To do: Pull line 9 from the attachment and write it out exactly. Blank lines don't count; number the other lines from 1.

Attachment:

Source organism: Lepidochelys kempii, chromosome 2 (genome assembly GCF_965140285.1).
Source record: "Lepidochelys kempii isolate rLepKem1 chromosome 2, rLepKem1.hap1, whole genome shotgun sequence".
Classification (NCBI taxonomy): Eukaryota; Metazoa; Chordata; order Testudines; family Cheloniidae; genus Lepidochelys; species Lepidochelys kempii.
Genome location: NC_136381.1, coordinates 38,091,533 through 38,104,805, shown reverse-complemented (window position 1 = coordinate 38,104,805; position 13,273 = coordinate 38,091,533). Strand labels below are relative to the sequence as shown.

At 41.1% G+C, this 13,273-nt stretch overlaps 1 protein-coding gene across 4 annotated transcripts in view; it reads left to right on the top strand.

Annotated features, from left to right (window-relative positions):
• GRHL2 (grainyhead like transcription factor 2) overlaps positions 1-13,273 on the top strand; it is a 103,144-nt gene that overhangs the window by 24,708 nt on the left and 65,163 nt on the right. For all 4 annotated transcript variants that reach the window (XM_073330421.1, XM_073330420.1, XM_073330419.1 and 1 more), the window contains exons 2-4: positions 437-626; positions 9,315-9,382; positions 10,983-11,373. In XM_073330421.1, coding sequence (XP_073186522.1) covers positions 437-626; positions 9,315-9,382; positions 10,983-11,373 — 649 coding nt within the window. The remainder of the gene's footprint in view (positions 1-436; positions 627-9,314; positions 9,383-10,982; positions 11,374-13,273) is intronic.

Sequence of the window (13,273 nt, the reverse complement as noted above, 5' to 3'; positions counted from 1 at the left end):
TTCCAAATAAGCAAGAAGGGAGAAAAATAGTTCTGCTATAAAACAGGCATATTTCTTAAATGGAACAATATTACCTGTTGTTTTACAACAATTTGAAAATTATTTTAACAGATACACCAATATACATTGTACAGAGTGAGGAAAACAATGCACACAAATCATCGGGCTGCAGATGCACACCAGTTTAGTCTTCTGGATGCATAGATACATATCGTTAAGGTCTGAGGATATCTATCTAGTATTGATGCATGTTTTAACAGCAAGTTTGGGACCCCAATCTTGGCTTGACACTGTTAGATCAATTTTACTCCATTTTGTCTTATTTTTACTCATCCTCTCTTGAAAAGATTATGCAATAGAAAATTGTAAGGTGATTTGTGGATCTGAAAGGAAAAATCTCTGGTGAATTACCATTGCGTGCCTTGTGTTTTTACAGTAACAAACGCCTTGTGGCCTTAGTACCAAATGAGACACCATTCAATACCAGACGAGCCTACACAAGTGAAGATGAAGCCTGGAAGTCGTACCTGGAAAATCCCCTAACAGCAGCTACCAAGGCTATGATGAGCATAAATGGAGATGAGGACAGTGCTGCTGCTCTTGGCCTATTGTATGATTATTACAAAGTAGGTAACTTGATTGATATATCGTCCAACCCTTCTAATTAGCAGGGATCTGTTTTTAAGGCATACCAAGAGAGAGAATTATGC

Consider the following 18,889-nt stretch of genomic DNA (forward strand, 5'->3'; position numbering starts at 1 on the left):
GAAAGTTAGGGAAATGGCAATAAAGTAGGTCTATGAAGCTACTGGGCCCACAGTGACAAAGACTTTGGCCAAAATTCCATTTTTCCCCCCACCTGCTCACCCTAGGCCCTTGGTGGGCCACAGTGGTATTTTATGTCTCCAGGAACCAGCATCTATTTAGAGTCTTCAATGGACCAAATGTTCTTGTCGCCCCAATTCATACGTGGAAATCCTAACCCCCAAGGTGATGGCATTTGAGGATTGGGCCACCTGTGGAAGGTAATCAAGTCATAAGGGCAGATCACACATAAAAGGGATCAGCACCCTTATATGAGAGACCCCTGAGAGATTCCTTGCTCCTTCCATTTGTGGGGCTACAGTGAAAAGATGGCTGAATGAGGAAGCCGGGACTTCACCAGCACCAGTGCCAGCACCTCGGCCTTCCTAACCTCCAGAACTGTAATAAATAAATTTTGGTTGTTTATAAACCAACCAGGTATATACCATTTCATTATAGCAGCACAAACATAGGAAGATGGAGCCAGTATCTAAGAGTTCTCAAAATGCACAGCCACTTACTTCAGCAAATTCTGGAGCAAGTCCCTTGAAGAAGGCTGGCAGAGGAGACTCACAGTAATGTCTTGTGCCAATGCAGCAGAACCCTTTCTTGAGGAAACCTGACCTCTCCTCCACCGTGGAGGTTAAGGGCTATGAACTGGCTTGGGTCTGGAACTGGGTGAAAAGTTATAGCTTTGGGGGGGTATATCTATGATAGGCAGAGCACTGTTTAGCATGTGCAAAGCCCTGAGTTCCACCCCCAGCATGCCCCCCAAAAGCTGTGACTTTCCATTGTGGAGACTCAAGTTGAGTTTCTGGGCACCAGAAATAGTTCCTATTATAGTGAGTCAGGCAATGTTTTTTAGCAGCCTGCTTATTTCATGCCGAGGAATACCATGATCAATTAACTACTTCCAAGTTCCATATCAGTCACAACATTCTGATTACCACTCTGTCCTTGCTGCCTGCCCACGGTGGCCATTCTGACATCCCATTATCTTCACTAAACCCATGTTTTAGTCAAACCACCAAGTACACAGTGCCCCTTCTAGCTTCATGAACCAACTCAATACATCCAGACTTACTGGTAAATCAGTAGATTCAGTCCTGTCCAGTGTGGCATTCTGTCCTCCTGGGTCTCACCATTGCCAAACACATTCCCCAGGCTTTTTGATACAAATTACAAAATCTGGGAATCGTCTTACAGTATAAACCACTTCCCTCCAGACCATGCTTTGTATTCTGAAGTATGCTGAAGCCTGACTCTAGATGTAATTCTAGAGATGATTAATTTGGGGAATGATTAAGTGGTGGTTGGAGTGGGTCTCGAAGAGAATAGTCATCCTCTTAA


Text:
TTCCAAATAAGCAAGAAGGGAGAAAAATAGTTCTGCTATAAAACAGGCATATTTCTTAAATGGAACAATATTACCTGTTGTTTTACAACAATTTGAAAATTATTTTAACAGATACACCAATATACATTGTACAGAGTGAGGAAAACAATGCACACAAATCATCGGGCTGCAGATGCACACCAGTTTAGTCTTCTGGATGCATAGATACATATCGTTAAGGTCTGAGGATATCTATCTAGTATTGATGCATGTTTTAACAGCAAGTTTGGGACCCCAATCTTGGCTTGACACTGTTAGATCAATTTTACTCCATTTTGTCTTATTTTTACTCATCCTCTCTTGAAAAGATTATGCAATAGAAAATTGTAAGGTGATTTGTGGATCTGAAAGGAAAAATCTCTGGTGAATTACCATTGCGTGCCTTGTGTTTTTACAGTAACAAACGCCTTGTGGCCTTAGTACCAAATGAGACACCATTCAATACCAGACGAGCCTACACAAGTGAAGATGAAGCCTGGAAGTCGTACCTGGAAAATCCCCTAACAGCAGCTACCAAGGCTATGATGAGCATAAATGGAGATGAGGACAGTGCTGCTGCTCTTGGCCTATTGTATGATTATTACAAAGTAGGTAACTTGATTGATATATCGTCCAACCCTTCTAATTAGCAGGGATCTGTTTTTAAGGCATACCAAGAGAGAGAATTATGC